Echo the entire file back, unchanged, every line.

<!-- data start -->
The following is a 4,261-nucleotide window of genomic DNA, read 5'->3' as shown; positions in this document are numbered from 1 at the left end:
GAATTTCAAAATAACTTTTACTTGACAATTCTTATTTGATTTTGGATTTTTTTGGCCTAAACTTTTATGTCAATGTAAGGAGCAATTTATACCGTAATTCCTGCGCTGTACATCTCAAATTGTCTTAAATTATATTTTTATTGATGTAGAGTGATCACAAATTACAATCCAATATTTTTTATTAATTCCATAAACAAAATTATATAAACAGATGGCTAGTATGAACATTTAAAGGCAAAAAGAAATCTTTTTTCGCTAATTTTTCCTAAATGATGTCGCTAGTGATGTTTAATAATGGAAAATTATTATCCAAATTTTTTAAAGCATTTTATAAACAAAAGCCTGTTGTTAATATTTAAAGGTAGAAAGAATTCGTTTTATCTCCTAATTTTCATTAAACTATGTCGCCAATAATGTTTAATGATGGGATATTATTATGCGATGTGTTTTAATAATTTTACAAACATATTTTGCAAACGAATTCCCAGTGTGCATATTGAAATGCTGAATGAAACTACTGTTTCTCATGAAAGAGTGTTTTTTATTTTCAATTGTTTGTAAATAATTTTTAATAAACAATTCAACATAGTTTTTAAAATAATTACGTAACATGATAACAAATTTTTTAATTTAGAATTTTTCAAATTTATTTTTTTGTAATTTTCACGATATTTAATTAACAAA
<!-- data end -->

The following is a 4,261-nucleotide window of genomic DNA, read 5'->3' as shown; positions in this document are numbered from 1 at the left end:
GAATTTCAAAATAACTTTTACTTGACAATTCTTATTTGATTTTGGATTTTTTTGGCCTAAACTTTTATGTCAATGTAAGGAGCAATTTATACCGTAATTCCTGCGCTGTACATCTCAAATTGTCTTAAATTATATTTTTATTGATGTAGAGTGATCACAAATTACAATCCAATATTTTTTATTAATTCCATAAACAAAATTATATAAACAGATGGCTAGTATGAACATTTAAAGGCAAAAAGAAATCTTTTTTCGCTAATTTTTCCTAAATGATGTCGCTAGTGATGTTTAATAATGGAAAATTATTATCCAAATTTTTTAAAGCATTTTATAAACAAAAGCCTGTTGTTAATATTTAAAGGTAGAAAGAATTCGTTTTATCTCCTAATTTTCATTAAACTATGTCGCCAATAATGTTTAATGATGGGATATTATTATGCGATGTGTTTTAATAATTTTACAAACATATTTTGCAAACGAATTCCCAGTGTGCATATTGAAATGCTGAATGAAACTACTGTTTCTCATGAAAGAGTGTTTTTTATTTTCAATTGTTTGTAAATAATTTTTAATAAACAATTCAACATAGTTTTTAAAATAATTACGTAACATGATAACAAATTTTTTAATTTAGAATTTTTCAAATTTATTTTTTTGTAATTTTCACGATATTTAATTAACAAA